Facet Joint Injection

Facet Joint Injections are provided to confirm that the facet joints are causing the pain and to relieve back or neck pain and inflammation. Each vertebra in the spine is connected by two facet joints. A local anesthetic numbs the skin and tissue down to facet joint.

The physician then uses fluoroscopy and contrast solution to confirm the correct placement of the needle tip. A mixture of anesthetic and anti-inflammatory steroid medications is injected into the joint. Sometimes two or more injections might be needed. If the patient feels pain relief just after injection, this confirms that the facet joint was the source of pain.

However the pain may return after the local anesthetic wears off with improvement over time as the anti-inflammatory medication begins to work. Usually it takes about a week to reduce inflammation and pain. Pain relief can last up to several months.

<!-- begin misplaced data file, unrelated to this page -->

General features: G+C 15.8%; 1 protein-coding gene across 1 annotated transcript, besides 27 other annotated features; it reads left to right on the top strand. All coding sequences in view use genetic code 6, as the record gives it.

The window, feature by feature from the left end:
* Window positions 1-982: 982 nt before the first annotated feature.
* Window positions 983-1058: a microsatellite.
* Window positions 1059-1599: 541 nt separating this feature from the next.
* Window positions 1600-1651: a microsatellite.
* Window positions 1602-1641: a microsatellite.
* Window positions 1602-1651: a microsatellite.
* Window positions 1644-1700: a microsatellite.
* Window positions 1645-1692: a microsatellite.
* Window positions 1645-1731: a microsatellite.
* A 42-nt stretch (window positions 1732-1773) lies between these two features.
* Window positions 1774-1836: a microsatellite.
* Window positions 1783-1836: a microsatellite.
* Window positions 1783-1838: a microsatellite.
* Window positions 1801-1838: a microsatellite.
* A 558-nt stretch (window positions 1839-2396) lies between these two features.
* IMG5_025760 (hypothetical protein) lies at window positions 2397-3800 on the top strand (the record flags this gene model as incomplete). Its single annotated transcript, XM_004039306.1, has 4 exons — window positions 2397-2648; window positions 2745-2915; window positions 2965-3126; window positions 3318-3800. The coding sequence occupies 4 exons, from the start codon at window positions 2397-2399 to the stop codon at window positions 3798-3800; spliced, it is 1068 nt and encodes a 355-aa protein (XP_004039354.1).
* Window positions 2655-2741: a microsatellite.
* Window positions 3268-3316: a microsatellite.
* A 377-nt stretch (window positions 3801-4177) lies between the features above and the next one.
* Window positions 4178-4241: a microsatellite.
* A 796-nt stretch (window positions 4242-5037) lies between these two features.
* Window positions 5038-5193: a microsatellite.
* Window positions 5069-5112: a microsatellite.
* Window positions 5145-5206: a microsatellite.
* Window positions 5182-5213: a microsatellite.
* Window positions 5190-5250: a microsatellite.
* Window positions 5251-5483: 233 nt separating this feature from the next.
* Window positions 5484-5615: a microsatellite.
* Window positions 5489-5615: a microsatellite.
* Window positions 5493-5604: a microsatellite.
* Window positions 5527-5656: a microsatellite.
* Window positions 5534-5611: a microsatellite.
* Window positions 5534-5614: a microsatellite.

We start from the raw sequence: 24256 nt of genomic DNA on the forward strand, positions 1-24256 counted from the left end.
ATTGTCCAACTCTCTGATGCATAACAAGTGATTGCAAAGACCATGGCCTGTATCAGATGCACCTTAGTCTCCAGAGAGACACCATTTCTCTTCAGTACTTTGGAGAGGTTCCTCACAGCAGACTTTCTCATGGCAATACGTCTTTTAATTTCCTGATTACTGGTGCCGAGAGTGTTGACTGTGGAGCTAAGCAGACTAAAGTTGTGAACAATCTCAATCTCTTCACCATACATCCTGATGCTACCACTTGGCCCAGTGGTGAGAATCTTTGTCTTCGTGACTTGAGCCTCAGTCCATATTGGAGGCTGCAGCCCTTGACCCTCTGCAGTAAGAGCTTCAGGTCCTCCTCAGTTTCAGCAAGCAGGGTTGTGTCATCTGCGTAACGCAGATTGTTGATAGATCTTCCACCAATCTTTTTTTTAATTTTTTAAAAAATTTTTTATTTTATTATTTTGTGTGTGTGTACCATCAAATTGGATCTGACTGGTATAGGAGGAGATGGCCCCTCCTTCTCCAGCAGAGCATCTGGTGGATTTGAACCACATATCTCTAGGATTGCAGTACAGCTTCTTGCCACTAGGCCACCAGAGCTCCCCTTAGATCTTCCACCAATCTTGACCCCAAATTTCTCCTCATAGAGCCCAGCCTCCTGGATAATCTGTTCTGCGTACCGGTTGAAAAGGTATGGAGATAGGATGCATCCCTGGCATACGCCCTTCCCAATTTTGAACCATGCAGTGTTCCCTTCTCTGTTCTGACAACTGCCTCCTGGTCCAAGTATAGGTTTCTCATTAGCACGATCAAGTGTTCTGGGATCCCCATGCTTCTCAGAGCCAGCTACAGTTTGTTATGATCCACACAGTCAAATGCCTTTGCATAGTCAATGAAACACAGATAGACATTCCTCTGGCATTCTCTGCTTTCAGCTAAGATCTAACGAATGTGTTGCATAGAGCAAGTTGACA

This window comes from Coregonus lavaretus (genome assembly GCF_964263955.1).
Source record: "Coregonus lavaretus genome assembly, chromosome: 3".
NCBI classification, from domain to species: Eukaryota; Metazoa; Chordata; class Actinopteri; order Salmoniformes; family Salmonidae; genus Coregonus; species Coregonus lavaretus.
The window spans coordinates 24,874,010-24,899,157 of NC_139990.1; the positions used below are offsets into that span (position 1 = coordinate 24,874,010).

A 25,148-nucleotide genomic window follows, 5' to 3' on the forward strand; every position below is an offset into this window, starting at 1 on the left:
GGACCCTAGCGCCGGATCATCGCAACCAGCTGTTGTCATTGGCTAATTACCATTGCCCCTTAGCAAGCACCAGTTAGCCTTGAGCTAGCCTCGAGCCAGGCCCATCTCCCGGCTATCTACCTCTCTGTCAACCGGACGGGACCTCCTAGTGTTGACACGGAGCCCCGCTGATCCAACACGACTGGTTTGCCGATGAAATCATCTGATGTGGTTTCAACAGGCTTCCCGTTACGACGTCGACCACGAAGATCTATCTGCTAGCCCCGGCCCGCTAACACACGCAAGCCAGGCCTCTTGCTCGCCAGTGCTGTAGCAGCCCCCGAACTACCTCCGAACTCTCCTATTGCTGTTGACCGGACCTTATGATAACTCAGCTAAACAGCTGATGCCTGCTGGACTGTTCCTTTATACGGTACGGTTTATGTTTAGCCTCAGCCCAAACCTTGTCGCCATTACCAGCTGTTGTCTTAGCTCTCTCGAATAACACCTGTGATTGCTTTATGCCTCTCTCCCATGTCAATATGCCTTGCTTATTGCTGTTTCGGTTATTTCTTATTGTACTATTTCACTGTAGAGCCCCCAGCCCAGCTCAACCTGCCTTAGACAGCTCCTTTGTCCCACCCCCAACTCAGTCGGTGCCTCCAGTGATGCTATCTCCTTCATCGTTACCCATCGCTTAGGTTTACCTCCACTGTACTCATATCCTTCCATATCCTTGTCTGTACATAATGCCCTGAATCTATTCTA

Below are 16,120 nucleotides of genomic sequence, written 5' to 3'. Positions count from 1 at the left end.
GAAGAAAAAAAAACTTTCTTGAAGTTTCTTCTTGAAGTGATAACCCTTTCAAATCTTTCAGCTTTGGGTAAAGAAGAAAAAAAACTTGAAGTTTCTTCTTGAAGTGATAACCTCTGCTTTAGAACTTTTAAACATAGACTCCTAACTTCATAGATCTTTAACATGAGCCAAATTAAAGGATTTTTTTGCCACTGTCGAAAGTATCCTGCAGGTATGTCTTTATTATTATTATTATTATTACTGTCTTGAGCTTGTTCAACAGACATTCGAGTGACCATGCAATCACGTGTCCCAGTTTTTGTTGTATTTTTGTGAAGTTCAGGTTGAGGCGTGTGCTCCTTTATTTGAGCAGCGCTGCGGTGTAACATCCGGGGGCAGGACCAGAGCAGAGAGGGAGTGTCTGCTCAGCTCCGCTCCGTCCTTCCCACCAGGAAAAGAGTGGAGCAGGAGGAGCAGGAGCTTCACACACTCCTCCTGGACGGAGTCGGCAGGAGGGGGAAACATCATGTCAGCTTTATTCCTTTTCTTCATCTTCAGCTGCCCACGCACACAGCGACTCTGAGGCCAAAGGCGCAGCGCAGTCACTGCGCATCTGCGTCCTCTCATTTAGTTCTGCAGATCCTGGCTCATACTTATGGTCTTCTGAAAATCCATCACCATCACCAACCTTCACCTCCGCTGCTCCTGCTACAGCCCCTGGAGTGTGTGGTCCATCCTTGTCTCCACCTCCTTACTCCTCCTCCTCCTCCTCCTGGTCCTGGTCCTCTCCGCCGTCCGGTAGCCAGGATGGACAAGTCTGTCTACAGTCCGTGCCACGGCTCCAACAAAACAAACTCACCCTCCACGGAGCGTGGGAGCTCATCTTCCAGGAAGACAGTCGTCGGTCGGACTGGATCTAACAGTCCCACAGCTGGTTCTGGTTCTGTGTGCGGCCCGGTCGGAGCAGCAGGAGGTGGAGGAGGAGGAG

Possible side effects could be compared with common injection side effects, i.e. allergic reaction, bacterial infection, or bleeding in seldom cases. Steroids side effects are facial, eye, arms, or legs swelling and elevated sugars for diabetic patients.

It is very important that the patient inform the physician about pregnancy or if he/she is taking blood thinning medication.